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Re: Where is the sabbath in the natural law?
« Reply #3 on: January 03, 2019, 11:40:15 PM »
Thanks Daniel.  Just curious, where does the Church teach that all of the 10 commandments are to be found in the natural law?

Thanks,

Peter

St. Irenaeus  says (in http://www.newadvent.org/fathers/0103415.htm)
Quote from: Fathers of the Church, St. Irenaeus
At first God deemed it sufficient to inscribe the natural law, or the Decalogue, upon the hearts of men...

The Catechism of the Catholic Church expands on this (http://www.vatican.va/archive/ccc_css/archive/catechism/p3s2.htm)

Quote from: CCC
The Decalogue and the natural law

2070 The Ten Commandments belong to God's revelation. At the same time they teach us the true humanity of man. They bring to light the essential duties, and therefore, indirectly, the fundamental rights inherent in the nature of the human person. The Decalogue contains a privileged expression of the natural law:

    From the beginning, God had implanted in the heart of man the precepts of the natural law. Then he was content to remind him of them. This was the Decalogue.31

2071 The commandments of the Decalogue, although accessible to reason alone, have been revealed. To attain a complete and certain understanding of the requirements of the natural law, sinful humanity needed this revelation:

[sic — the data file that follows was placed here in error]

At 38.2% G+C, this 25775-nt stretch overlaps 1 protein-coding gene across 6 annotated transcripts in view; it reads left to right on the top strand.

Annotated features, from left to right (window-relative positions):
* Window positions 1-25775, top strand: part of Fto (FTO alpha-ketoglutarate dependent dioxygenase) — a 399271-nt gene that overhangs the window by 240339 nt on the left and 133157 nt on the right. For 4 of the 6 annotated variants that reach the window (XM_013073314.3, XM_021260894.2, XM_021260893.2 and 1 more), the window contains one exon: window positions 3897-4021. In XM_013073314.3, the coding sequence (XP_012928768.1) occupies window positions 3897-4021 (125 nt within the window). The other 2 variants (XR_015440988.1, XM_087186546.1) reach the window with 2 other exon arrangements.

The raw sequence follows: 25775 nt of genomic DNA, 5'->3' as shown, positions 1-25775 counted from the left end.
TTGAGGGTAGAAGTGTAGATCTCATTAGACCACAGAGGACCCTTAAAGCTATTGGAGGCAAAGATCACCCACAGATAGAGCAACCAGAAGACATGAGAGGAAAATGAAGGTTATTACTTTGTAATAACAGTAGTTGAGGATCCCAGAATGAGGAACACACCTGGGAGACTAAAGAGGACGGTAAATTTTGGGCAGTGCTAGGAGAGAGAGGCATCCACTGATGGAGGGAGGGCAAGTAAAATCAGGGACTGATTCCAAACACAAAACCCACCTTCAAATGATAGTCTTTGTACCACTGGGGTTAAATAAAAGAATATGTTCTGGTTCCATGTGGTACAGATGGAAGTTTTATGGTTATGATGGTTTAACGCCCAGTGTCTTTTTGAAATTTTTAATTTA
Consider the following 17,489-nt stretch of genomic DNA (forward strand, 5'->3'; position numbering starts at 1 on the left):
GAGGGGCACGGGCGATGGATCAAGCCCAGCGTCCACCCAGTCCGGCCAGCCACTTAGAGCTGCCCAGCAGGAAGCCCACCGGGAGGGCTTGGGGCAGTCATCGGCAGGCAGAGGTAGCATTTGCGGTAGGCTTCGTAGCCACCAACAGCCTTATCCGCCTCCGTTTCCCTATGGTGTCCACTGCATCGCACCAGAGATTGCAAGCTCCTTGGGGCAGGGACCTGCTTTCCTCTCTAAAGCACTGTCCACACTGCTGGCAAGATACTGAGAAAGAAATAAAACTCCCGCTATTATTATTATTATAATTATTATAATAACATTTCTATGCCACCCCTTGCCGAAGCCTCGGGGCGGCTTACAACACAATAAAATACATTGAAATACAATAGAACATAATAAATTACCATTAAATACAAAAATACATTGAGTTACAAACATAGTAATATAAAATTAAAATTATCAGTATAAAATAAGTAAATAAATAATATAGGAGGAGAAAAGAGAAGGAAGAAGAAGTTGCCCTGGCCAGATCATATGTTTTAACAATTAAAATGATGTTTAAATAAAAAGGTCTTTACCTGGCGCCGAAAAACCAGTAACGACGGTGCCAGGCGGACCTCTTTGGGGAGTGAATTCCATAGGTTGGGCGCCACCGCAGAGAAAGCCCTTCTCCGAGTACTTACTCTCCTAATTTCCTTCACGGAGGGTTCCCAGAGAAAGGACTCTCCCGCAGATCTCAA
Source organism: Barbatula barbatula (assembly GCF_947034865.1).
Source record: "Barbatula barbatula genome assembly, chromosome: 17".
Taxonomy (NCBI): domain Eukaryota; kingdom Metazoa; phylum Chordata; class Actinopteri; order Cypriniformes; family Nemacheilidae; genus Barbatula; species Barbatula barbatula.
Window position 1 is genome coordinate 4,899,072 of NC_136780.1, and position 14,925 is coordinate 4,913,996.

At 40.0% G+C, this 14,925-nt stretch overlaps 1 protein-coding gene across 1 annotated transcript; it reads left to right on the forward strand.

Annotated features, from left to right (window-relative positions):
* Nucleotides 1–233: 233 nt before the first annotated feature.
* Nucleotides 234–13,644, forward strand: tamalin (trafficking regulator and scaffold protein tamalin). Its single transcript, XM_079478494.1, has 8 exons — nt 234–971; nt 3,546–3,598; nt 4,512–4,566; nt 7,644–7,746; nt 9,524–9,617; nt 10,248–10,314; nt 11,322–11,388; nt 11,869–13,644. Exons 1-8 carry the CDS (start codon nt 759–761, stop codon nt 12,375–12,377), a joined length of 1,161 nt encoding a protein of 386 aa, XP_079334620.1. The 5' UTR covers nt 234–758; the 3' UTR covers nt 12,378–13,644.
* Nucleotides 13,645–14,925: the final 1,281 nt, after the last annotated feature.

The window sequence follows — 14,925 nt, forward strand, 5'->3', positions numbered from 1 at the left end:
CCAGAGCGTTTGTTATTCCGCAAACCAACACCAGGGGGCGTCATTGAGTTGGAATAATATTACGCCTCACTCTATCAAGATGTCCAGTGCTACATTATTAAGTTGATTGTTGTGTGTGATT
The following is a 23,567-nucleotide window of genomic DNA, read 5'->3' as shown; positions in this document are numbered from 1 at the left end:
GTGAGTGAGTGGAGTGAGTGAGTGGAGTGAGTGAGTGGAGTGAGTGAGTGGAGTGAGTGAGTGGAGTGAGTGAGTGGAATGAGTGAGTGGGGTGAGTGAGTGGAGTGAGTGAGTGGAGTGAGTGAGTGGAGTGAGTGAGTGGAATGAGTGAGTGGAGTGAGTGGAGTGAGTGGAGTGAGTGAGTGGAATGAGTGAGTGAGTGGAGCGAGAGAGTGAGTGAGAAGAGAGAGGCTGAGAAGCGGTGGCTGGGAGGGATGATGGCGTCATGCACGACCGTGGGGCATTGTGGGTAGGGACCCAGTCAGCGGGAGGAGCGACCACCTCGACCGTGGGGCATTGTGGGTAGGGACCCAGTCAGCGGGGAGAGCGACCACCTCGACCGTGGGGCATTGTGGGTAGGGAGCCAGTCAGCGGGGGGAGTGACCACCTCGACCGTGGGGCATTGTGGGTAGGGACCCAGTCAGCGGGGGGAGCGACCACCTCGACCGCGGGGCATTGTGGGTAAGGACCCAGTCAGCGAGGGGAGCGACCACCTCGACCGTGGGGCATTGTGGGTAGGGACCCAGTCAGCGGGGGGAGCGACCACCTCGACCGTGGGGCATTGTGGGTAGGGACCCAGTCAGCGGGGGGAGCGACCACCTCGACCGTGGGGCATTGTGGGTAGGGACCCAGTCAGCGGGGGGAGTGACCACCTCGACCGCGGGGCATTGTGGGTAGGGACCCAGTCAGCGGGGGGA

A full explanation of the commandments of the Decalogue became necessary in the state of sin because the light of reason was obscured and the will had gone astray.32

We know God's commandments through the divine revelation proposed to us in the Church, and through the voice of moral conscience.

The obligation of the Decalogue

2072 Since they express man's fundamental duties towards God and towards his neighbor, the Ten Commandments reveal, in their primordial content, grave obligations. They are fundamentally immutable, and they oblige always and everywhere. No one can dispense from them. The Ten Commandments are engraved by God in the human heart.
 
[Matthew 8:26]  And Jesus saith to them: Why are you fearful, O ye of little faith? Then rising up he commanded the winds, and the sea, and there came a great calm.